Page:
Teaching the Holocaust through history and theater
Professor Thomas Keating and Dr. John Kuykendall collaboratively taught The Holocaust in History and Theater to provide students with a complete understanding of the tragedy that occurred. Kuykendall, a history professor and dean of the College of Humanities and Social Sciences, lectures on the history of the Holocaust while Keating, a theatre professor and coordinator of the CSU Theatre Program, employs acting and dramatic literary techniques to bring the horrors of the Holocaust to life.
The class read Dry Tears: The Story of a Lost Childhood. Kuykendall explained that, in the typical classroom setting, it is difficult to understand the people we learn about in history or read about in books as more than a character. Engaging in collaborative teaching with Keating supplements the historical knowledge provided with a personal connection to the Holocaust survivors discussed in class.
Creative days led by Keating allow students to immerse themselves in the emotional and physical experiences of the characters in Dry Tears through method acting techniques. The class became acquainted with the freedom of the outdoors, the discomfort of confined spaces, the dread of those in hiding, and the foreboding of the darkness. After each acting activity, the students journaled to reflect on their feelings and draw connections between what they felt and the characters in the book.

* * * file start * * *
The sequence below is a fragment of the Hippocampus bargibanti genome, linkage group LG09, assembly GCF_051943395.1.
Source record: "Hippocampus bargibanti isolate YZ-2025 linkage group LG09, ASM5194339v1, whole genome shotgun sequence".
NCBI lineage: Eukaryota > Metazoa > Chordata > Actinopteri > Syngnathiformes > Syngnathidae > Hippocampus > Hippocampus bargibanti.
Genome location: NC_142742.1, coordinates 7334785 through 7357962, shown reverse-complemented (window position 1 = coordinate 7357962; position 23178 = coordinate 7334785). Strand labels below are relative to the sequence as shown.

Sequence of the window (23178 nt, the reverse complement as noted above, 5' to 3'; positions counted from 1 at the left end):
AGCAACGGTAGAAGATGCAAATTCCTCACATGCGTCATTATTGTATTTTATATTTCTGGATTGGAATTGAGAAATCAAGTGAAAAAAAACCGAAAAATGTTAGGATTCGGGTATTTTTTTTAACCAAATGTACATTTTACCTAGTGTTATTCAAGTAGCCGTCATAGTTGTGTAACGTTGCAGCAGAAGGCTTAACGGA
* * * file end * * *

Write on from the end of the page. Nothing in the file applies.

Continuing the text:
After experiencing the liberty and serenity in being outside, Kuykendall made an impactful observation. “The sky was blue in Auschwitz too,” he said.
Keating stated that the only difference between us and the people we read about in history is our life experiences. At the end of the day, we’re all human, and we all experience the same emotions on some level. He maintained that we need to tap into those feelings to empathize and understand the experiences of those around us and those who came before us.
Keating and Kuykendall’s ultimate goal is to remind students of the horrors of the Holocaust and encourage them to think about the ways they can make a difference in the world today.
“We all try to think about what we would have done then, but the real question is, what will you do now?” Keating said.
Kuykendall and Keating have been collaboratively teaching the course roughly every three years since Keating joined the CSU faculty in 2007. Kuykendall initially developed the idea for the course with a former theatre professor, but Keating’s experience with method acting in graduate school at Columbia University rendered him the perfect fit.
This class provides a deeper understanding of the Holocaust and challenges students to emotionally connect with the survivors who recounted the horrific circumstances. It goes beyond providing a basic understanding from a historical or literary standpoint. Students leave the class with a renewed sense of empathy and increased awareness of the interconnectedness of humanity.